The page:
First and foremost, we at the NSDA extend our heartfelt wishes that you and your families are as well as can be expected during this situation surrounding COVID-19. We know these are uncertain times that are impacting all aspects of our daily lives.
It is important to remember that the situation remains fluid as public health authorities assess, analyze and attempt to prevent the spread of the virus. To keep up-to-date on COVID-19, visit the website for the Centers for Diseases Control and Prevention (CDC).
Some of you have reached out to us with questions, so we wanted to respond with the most current information available along with some resources that might be helpful. They are summarized below:
How do you get COVID-19? Does having a voice disorder make the risk the higher?
This summary is from Dr. Emily Landon who specializes in infectious disease at the University of Chicago Medicine: This virus is really transmissible and can spread easily from person to person even before a person develops symptoms. It’s carried on respiratory droplets when we talk, sneeze, and cough and these can land on surfaces or in someone’s mouth or nose. When it comes to respiratory droplets, 6 feet is the magic distance. That’s how far these tiny, infected droplets can travel. Being within 6 feet of someone who is sick can get you or your personal space contaminated with COVID-19. When droplets land on surfaces, we can pick them up with our hands and transfer them to our eyes, mouth, and nose when we touch our faces. Respiratory secretions (like snot and sputum) can also be infectious.
This makes it doubtful that having a voice disorder makes a person more or less at risk than the general population since transmission is the same for anyone that breathes or swallows or touches their face. However, the CDC has stated that people over 60 or those who are immunocompromised are at higher risk for COVID-19.
Am I at greater risk if I go for my botulinum toxin injection right now?
In regard to safety, clinics usually take universal precautions with patients during their appointment, including using gown, gloves, and facial protection as some patients cough. Some otolaryngologists are recommending that if you are older or immunocompromised (and therefore in a higher risk group), it might be better to wait a month or so before getting an injection to reduce the possibility of exposure to the virus. In some patients, the ability to cough productively (bring up mucus) can be reduced after a botulinum toxin injection. This can impact cough strength which is important for managing respiratory illnesses. If this is a common side-effect for you, it might warrant postponing an injection at this time. As always, it is best to consult with your healthcare provider to determine what is best for you.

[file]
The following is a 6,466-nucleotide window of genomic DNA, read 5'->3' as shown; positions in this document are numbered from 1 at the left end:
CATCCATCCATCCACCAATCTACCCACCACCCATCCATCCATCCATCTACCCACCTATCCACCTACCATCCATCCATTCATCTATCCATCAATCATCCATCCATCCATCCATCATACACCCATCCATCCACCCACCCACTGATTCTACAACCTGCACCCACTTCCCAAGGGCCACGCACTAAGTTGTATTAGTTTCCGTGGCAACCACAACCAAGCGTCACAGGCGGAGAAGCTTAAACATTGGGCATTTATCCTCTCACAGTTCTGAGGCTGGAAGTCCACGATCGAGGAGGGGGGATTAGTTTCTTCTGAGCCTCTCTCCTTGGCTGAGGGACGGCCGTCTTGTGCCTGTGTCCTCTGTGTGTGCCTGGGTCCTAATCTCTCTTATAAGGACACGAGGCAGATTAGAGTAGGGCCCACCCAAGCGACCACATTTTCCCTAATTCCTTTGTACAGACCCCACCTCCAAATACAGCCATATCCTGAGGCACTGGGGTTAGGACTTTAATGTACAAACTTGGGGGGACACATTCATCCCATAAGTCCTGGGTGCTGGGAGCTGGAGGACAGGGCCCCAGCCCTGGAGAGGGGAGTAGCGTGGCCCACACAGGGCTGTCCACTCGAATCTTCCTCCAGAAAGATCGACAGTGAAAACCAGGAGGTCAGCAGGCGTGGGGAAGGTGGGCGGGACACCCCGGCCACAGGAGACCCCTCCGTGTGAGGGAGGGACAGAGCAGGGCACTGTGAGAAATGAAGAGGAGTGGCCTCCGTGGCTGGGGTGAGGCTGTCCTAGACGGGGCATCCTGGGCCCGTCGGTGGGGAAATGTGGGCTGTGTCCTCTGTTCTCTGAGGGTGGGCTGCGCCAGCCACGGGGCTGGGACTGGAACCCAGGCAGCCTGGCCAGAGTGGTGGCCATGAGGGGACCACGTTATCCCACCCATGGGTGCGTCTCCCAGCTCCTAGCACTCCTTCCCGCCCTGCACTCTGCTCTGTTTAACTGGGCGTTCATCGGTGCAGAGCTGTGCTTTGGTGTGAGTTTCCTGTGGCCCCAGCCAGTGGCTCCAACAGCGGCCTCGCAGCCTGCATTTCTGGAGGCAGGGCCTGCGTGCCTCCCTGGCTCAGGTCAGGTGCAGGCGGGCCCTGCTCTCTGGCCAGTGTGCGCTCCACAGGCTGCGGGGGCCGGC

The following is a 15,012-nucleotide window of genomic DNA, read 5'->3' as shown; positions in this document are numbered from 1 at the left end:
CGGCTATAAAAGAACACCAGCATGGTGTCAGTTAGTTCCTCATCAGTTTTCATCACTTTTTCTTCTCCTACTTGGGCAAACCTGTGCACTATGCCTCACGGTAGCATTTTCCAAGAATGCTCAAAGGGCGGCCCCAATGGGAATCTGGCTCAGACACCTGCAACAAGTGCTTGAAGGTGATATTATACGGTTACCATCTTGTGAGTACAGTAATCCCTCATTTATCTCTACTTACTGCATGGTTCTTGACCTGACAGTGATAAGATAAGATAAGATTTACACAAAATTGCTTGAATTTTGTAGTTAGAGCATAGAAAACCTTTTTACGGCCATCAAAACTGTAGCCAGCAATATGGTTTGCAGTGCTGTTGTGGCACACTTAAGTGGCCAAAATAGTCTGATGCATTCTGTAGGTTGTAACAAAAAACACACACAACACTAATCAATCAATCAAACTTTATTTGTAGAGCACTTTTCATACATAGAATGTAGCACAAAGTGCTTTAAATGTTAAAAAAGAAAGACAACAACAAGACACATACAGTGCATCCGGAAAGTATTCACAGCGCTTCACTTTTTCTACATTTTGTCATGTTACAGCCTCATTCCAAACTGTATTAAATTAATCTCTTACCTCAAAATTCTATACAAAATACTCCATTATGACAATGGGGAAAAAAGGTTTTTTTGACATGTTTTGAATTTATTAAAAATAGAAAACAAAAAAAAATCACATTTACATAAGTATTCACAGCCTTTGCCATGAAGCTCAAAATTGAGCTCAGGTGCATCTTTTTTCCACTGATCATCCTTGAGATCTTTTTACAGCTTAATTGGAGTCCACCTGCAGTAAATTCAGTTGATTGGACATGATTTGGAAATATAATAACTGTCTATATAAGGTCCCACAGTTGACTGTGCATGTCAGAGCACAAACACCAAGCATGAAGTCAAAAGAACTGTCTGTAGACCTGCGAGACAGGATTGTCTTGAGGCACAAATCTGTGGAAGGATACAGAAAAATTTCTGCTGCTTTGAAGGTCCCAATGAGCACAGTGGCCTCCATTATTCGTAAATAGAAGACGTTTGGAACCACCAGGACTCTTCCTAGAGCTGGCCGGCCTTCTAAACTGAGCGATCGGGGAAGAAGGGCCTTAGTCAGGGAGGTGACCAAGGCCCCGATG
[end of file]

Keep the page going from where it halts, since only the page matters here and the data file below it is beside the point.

How does COVID-19 impact my treatment options?
The biggest challenge right now might be getting an appointment as offices of some healthcare professionals are closing for the health and safety for both patients and providers. This may delay the ability to schedule a botulinum toxin injection or a surgical procedure. Voice therapy may be available via telemedicine. Please contact your healthcare provider directly to find out if the office is open. Remember this is an unprecedented situation and changes are occurring daily. Unfortunately, healthcare professionals may not have a choice in temporarily closing their clinics, especially in hospital or university-based health systems. We know this can be incredibly frustrating especially when the need for treatment can be great.
Also, the American Academy of Otolaryngology has issued a statement on COVID-19 with this recommendation for practices: The need to flatten the curve of transmission and preserve critical supplies and equipment for those who need it most necessitates limiting care at this time to time-sensitive and emergent problems and the routine use of appropriate PPE when treating patients in all age groups.
In addition, the American Speech-Language-Hearing Association has an update page on COVID-19.
How can the NSDA help you?
Educate. Have you been asked if you were sick because of the sound of your voice? This may increase even more when people are nervous about illness. The NSDA has cards and buttons that are very helpful explaining what is with wrong your voice. You can email us at NSDA@dysphonia.org to order them or download this PDF file that can be printed out and used immediately.
Learn. You can explore the newly launched NSDA website. Plan to join us on Saturday, May 2, for the NSDA virtual symposium. This event will be free and open to anyone who wants to join. The presentations will also be recorded and available to view at a later date. You can watch videos from previous symposiums on NSDA’s YouTube channel now.
Connect. While some of our local support group meetings have been canceled, you can still connect via email to a local leader of a group or an area contact person. Go online with the NSDA bulletin board or social media. We will be exploring additional virtual options over the next few weeks including online support group meetings.
Here are some additional ideas:
- Unplug when necessary. The continuous influx of news stories and social media posts can be overwhelming.
- Take this time to knock out some to-dos on your list, learn a new skill, or binge watch that show you have been wanting to see.
- Test out text-to-voice apps and then share your results with this evaluation form.
- Contribute your voice to an online research project.
- Take a walk (while practice social distancing). Sunshine and fresh air can help make you feel better.
Please reach out if you have questions. Take care of yourself and each other. We are all in this together!